Given the chronic health problems facing honey bees and the increasing demand for pollination services from almond, blueberry, cranberry, apple, vine crops and many other growers, commercial beekeepers and breeders have requested assistance in maintaining healthy colonies. To this end, we began a novel “Bee Tech Transfer Team” program through the Bee Informed Partnership, a 5-year grant funded by USDA-NIFA. These teams consist of independent beekeepers that provide on-the-ground services to commercial beekeepers to assess and record colony health information; survey beekeepers about management; test for bee diseases and parasites; and assist in breeding bees that are more resistant to diseases and parasites. There is demand for this program nationwide and we are exploring ways to ensure that the Tech Team services are economically sustainable after the funding ends in 2016. As bees are directly or indirectly responsible for 35% of our diet through their pollination services, it is critical to increase effort to keep bees healthy and to provide hands-on assistance to the beleaguered beekeeping industry throughout the U.S.
Marla Spivak is a MacArthur Fellow and McKnight Distinguished Professor in Entomology at the University of Minnesota. She has bred a line of honey bees, the Minnesota Hygienic line, to defend themselves against diseases and parasitic mites. Current studies include the benefits of propolis to honey bees, and the effects of agricultural landscapes and pesticides on honey bee and native bee health.
Each webinar will focus on a crop of joint interest to Canadian and Latin American agriculture: greenhouse crops, pome fruits and oilseeds. The webinars will feature expert presentations that address our general state of knowledge and identify areas for future research, and provide an on-line discussion forum. Participation in each one-hour webinar is free of charge but pre-registration is encouraged.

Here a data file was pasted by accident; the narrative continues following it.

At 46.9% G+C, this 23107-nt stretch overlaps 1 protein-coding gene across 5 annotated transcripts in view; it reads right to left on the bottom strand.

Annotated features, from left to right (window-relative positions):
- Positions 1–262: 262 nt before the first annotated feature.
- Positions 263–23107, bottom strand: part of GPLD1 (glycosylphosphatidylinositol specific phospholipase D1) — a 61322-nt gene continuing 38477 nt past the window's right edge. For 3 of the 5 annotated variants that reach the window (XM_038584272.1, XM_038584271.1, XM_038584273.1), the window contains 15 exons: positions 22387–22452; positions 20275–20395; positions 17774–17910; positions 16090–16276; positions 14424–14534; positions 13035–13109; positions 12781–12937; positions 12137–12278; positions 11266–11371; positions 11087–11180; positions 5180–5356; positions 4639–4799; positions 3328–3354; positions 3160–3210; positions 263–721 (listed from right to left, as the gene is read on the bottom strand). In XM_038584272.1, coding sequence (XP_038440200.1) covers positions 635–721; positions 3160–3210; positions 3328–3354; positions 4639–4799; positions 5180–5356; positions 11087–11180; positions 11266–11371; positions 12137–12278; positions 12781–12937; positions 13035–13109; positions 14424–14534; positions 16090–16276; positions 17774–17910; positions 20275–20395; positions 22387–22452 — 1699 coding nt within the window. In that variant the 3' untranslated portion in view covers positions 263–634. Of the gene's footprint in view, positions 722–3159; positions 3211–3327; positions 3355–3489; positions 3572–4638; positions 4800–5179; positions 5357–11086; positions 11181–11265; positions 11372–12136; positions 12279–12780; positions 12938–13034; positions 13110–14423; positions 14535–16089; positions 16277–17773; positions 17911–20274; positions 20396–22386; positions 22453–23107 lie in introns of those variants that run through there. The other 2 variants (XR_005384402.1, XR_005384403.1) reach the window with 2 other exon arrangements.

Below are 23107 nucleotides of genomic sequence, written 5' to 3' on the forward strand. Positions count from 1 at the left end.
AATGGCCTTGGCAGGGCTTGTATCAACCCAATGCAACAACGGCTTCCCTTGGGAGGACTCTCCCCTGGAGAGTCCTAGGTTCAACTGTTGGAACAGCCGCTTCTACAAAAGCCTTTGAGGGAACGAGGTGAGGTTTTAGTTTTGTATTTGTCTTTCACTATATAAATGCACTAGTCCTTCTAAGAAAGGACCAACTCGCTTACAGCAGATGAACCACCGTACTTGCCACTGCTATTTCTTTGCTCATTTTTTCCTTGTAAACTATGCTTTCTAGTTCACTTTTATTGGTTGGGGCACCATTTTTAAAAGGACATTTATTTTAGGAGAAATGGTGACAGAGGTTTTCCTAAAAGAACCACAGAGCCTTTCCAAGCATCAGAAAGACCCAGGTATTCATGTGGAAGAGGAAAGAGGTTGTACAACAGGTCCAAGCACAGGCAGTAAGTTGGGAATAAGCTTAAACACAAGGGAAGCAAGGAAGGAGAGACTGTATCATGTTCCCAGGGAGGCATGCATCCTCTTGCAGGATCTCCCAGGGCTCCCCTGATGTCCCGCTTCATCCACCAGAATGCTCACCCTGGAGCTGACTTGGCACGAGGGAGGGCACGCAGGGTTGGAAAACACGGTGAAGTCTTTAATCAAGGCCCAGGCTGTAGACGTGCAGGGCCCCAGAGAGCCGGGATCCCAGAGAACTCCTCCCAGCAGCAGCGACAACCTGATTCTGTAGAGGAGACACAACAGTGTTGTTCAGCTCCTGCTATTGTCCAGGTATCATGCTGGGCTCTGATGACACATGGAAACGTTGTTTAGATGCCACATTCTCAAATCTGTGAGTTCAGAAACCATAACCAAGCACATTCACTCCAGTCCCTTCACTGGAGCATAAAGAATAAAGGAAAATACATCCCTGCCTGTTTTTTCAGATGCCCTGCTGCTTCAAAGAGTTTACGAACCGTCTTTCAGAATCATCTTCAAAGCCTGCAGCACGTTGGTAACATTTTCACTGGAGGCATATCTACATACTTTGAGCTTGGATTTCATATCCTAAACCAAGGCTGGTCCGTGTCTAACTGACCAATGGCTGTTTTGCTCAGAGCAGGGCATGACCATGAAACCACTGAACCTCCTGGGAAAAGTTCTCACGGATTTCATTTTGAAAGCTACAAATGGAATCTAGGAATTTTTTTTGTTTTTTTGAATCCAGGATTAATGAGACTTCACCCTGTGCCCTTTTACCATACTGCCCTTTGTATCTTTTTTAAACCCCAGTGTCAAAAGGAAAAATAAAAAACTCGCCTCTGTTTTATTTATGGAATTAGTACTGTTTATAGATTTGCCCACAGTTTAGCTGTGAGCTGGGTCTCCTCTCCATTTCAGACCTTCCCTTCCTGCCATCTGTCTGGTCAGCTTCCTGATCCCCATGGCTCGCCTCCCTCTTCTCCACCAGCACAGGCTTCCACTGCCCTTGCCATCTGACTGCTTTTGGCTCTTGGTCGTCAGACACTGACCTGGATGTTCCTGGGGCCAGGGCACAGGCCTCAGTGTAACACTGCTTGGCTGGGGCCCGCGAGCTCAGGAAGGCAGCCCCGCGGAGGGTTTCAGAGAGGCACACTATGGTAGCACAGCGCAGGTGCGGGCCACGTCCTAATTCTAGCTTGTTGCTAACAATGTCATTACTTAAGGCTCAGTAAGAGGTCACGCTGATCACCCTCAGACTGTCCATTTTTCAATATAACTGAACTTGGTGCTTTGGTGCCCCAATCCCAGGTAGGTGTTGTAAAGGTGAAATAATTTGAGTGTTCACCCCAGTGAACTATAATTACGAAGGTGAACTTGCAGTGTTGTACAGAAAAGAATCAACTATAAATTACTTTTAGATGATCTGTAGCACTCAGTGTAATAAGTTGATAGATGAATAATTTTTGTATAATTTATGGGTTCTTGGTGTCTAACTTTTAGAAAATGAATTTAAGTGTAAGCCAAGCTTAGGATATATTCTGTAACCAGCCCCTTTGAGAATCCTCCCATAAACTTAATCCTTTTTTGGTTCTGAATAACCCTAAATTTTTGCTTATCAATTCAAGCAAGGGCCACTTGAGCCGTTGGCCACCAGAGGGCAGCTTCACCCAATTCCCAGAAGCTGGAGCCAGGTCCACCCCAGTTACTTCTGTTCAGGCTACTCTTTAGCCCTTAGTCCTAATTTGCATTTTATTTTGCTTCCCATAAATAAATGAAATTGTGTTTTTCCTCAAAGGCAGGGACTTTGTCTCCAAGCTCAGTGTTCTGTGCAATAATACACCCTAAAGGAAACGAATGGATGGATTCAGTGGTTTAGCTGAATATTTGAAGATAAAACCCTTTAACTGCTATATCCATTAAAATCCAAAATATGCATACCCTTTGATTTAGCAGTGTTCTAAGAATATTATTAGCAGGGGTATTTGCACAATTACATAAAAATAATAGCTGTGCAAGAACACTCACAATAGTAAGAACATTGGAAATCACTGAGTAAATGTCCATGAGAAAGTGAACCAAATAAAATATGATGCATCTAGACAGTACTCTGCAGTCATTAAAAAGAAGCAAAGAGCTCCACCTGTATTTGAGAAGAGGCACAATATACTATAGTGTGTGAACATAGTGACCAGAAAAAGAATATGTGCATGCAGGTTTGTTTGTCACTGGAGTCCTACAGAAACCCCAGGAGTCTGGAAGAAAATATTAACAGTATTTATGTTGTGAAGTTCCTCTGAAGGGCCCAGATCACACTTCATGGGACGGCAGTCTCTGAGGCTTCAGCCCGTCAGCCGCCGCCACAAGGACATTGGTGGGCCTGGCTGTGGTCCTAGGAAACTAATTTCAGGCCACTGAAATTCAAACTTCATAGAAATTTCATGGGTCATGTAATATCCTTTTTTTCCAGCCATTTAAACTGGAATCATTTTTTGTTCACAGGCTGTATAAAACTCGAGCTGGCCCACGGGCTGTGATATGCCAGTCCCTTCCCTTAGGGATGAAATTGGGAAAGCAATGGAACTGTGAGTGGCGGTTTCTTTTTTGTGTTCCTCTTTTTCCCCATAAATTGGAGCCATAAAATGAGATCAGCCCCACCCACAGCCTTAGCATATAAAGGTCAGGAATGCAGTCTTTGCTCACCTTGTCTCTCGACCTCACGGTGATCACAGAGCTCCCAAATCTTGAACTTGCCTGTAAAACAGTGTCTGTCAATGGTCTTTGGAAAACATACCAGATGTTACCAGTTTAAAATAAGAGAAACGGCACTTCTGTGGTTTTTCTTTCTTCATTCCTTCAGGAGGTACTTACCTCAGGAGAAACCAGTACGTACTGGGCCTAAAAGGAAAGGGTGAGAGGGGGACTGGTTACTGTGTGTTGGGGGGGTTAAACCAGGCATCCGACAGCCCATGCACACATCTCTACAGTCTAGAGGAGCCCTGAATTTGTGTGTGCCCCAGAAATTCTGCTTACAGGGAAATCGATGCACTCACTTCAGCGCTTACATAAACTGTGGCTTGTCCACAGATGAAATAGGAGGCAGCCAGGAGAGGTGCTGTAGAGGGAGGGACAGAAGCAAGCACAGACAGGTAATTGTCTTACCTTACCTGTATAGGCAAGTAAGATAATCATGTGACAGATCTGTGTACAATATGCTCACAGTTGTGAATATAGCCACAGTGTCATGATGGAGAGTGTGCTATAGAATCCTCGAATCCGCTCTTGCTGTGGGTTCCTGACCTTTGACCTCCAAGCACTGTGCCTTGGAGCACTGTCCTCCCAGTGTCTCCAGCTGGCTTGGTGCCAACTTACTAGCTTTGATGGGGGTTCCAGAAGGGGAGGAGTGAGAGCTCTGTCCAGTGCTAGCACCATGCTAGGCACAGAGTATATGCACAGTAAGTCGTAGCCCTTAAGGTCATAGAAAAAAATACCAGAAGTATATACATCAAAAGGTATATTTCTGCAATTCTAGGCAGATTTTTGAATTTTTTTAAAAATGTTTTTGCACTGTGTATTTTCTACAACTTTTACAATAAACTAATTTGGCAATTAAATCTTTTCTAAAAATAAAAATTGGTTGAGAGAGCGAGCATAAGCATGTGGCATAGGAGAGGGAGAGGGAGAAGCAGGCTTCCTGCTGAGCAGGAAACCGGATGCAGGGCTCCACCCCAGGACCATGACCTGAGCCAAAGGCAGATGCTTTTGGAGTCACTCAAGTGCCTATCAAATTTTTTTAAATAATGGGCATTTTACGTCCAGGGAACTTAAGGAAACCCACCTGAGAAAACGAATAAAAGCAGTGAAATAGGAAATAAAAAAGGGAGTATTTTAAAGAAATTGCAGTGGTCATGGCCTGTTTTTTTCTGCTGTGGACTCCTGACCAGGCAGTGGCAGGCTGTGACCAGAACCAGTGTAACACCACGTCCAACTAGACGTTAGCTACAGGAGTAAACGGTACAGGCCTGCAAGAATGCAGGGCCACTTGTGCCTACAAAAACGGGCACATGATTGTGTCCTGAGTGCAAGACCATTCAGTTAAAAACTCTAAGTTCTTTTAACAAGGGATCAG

For more information about webinar presenters or how to join, click on the webinar of interest:
When using a seed flow lubricant for planting corn or soybean seed treated with neonicotinoid insecticides clothianidin, thiamethoxam or imidacloprid, only the Fluency Agent by Bayer CropScience is permitted to minimize the potential for abrasion that produces insecticidal seed dust. Talc and graphite are not permitted to be used as a seed flow lubricant for corn or soybean seed treated with these insecticides. Carefully follow the use directions provided with the Fluency Agent by Bayer CropScience.
Best Management Practices
Insect pollinators are vital to agricultural production and the environment. Many farmers, including those who grow corn and soybeans, use insecticide treated seed to protect their crop from insect pests. Some insecticides, such as neonicotinoids, are toxic to pollinators. Planting of treated seed can spread dust that contains insecticide into the air, placing pollinators at significant risk of exposure to toxic insecticides. Factors that impact the risk of exposure include the use of treated seed, type of planting equipment, planting conditions, flowering resources and bee yard locations.
The following Best Management Practices (BMPs) are provided to reduce the risk to bees and other insect pollinators from exposure to dust from treated seed. The BMPs provide a toolbox of options that should be used in combination wherever possible.